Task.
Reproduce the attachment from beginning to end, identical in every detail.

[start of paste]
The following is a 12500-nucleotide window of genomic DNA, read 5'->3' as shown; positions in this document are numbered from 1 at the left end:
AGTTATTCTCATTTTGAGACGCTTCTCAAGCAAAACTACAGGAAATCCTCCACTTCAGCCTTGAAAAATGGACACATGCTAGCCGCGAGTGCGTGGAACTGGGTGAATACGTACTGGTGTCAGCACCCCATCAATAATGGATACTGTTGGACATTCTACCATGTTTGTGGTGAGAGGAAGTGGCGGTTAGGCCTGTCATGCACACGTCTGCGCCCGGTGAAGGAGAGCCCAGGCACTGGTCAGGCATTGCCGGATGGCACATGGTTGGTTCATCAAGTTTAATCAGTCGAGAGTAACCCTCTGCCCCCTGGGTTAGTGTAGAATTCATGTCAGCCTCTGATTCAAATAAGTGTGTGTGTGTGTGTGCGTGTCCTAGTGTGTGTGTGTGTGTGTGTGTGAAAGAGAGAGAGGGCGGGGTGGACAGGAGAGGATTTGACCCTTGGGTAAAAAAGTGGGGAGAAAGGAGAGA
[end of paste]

The following is a 12500-nucleotide window of genomic DNA, read 5'->3' as shown; positions in this document are numbered from 1 at the left end:
AGTTATTCTCATTTTGAGACGCTTCTCAAGCAAAACTACAGGAAATCCTCCACTTCAGCCTTGAAAAATGGACACATGCTAGCCGCGAGTGCGTGGAACTGGGTGAATACGTACTGGTGTCAGCACCCCATCAATAATGGATACTGTTGGACATTCTACCATGTTTGTGGTGAGAGGAAGTGGCGGTTAGGCCTGTCATGCACACGTCTGCGCCCGGTGAAGGAGAGCCCAGGCACTGGTCAGGCATTGCCGGATGGCACATGGTTGGTTCATCAAGTTTAATCAGTCGAGAGTAACCCTCTGCCCCCTGGGTTAGTGTAGAATTCATGTCAGCCTCTGATTCAAATAAGTGTGTGTGTGTGTGTGCGTGTCCTAGTGTGTGTGTGTGTGTGTGTGTGAAAGAGAGAGAGGGCGGGGTGGACAGGAGAGGATTTGACCCTTGGGTAAAAAAGTGGGGAGAAAGGAGAGA